It’s a time of transition for many and this is the perfect time to think about your summer game plan. Don’t wait until summer has arrived. For the past two months, you’ve been working from home or job searching, perhaps with children at home who are also distance learning. Now it’s time to transition into summer.
Transitioning into summer… are you ready? Take advantage of the next two weeks to plan for the summer ahead. How can you prepare for what’s next, especially when much is unknown?
Today, I’m sharing tips for managing these transitions and making the most of the months ahead in a way that works for you and your family.
Transition #1: If you are furloughed or actively searching, warmer weather can be tempting. Is this a time to pause and enjoy, or accelerate your job search process?
Tip: Summer can be a valuable time to recharge and spend quality time with your family if finances allow. It’s about doing what is right for you and your family. But it’s important to realize the job search process will likely take longer in the current environment.
Don’t pause because you think jobs aren’t out there. The state of the economy is not a reason to abandon your job search. Just know the process is going to take time, and if you take the summer off, the timeframe will extend further.
Transition #2: Now that businesses are starting to reopen, will you be ready to transition back to the office and what does that look like?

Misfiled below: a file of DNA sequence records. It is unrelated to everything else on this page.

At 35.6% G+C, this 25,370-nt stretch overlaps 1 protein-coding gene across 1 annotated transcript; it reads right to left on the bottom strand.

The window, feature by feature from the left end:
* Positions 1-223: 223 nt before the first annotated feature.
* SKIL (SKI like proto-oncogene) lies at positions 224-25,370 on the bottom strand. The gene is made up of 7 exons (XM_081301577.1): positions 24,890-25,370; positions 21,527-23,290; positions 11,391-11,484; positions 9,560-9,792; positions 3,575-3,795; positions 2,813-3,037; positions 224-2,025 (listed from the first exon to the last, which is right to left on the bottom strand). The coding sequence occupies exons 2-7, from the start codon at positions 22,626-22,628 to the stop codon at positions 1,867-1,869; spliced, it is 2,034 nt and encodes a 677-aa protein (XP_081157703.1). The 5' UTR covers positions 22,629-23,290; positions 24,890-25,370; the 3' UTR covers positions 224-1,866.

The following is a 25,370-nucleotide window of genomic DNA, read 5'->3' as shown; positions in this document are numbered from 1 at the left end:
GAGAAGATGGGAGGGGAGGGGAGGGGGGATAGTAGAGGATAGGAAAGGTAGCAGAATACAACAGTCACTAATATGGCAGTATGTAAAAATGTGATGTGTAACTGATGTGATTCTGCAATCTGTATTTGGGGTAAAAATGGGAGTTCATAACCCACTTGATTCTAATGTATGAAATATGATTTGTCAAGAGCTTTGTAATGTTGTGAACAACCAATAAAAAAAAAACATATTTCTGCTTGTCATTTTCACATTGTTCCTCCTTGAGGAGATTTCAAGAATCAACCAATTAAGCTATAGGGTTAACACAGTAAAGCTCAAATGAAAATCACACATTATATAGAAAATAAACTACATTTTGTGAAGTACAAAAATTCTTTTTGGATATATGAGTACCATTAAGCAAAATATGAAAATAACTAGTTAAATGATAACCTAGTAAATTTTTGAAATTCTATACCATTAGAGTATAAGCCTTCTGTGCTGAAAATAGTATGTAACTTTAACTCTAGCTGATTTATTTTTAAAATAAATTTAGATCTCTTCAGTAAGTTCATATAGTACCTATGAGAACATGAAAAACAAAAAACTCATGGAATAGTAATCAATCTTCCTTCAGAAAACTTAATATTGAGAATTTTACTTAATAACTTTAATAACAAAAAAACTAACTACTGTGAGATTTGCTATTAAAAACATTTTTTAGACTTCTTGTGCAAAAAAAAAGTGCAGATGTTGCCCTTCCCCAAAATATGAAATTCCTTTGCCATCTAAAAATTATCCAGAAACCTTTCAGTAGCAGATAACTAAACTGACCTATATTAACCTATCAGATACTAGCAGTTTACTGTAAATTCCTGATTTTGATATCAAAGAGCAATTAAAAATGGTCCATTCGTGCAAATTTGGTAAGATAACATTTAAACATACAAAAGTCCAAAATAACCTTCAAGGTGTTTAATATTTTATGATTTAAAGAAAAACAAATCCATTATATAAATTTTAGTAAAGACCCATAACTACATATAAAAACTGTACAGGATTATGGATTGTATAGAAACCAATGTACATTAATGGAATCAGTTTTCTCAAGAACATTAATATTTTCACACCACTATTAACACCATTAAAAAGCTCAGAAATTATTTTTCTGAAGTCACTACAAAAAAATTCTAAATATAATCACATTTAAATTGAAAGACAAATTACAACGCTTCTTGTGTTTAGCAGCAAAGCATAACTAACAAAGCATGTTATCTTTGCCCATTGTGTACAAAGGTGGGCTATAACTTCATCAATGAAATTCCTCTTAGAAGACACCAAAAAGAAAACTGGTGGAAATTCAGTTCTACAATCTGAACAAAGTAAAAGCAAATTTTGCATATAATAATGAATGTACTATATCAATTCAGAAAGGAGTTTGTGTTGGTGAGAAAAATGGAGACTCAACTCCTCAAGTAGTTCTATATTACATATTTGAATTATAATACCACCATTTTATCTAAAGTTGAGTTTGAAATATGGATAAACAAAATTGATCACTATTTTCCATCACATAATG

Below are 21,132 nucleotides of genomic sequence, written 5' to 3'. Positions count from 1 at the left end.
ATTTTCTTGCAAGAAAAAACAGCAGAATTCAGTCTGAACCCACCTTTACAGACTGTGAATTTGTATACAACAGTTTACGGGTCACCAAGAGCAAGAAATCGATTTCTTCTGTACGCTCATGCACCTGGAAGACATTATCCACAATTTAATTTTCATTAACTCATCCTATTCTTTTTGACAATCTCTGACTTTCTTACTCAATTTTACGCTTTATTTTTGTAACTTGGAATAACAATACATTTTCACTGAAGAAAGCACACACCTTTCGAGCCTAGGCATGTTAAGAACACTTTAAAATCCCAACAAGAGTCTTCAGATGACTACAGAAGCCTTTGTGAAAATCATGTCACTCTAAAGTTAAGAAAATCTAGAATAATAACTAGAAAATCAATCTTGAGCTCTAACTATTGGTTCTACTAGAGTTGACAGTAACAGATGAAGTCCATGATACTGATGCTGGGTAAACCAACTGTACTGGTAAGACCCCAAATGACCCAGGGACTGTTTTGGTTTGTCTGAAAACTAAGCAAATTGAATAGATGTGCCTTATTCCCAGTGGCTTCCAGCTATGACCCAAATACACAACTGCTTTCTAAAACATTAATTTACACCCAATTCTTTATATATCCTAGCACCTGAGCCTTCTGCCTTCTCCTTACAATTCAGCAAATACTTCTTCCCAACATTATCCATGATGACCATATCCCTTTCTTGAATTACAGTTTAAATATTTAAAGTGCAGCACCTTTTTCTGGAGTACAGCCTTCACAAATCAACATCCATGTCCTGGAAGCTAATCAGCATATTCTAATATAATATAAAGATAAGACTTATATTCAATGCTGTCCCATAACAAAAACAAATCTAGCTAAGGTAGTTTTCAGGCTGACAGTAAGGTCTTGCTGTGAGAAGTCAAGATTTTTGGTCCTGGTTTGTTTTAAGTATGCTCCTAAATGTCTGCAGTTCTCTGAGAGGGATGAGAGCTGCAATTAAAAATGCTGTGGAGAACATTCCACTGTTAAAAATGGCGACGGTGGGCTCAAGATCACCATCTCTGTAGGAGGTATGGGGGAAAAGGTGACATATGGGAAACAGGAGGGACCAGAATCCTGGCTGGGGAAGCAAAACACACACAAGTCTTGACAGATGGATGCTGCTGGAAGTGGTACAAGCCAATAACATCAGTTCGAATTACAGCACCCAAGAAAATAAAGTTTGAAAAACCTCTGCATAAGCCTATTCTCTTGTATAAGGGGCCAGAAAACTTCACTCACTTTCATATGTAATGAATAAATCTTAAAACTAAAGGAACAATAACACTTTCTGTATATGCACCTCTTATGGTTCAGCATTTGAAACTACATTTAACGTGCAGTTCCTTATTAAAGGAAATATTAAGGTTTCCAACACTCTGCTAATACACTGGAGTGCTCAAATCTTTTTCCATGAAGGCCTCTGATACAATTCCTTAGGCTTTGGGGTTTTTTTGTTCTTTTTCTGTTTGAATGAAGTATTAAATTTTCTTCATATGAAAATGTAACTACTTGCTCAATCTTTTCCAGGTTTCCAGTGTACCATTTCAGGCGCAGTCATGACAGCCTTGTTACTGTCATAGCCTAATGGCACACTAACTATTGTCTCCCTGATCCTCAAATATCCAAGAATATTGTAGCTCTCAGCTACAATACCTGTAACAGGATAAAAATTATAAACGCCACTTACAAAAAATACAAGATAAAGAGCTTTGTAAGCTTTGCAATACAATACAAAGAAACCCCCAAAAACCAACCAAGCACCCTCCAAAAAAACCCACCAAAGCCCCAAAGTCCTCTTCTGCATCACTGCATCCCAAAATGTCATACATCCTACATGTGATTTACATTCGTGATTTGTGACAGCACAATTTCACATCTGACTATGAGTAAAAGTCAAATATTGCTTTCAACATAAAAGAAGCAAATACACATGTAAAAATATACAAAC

- For employers, the first step is figuring out the logistics of reopening and open communication is key. Employers today are scrambling to figure out what the workplace looks like now and in the future. Share what you know when you know it, even if it’s going to change, with your leadership team and employees.
- For those leading a team, stay in communication with your organization on an ongoing basis to understand and contribute to the logistics of reopening. Regardless, the process of transiting back into the office is likely to be stressful for your employees. They may fear for their well-being or be worried about the unknown. It’s important to let them know they are supported and if possible, offer them the flexibility they may need to navigate this time and transition.
- For employees transitioning back to the office, anticipate that it’s going to be different. And don’t hesitate to ask questions as you are probably not the only one with those questions. Remember, things will continue to evolve for some time to come.
Transition #3: With the end of the school year approaching and much cancelled, what does the summer ahead look like?
Tip: Before summer officially arrives, it’s time to start thinking about what the summer will look like and make a plan. It’s important to understand your options, even though those options will look different than previous summers. Will your children stay home, participate in programs (if they aren’t cancelled) or even attend a daycare? Use the rest of the month to figure out what is next, instead of waiting until the last day of school. It will be here before you know it.
Summer is often a season of joy. One that we look forward to as a break from both winter, sickness and business as usual. As we navigate a world where everything is different, transitions too require more planning and intention. But by thinking ahead, the days, weeks and months to come can still be the break we seek. Ultimately, how we live, work and socialize will be different for the foreseeable future. Now is the time to start planning, even if those plans might change along the way.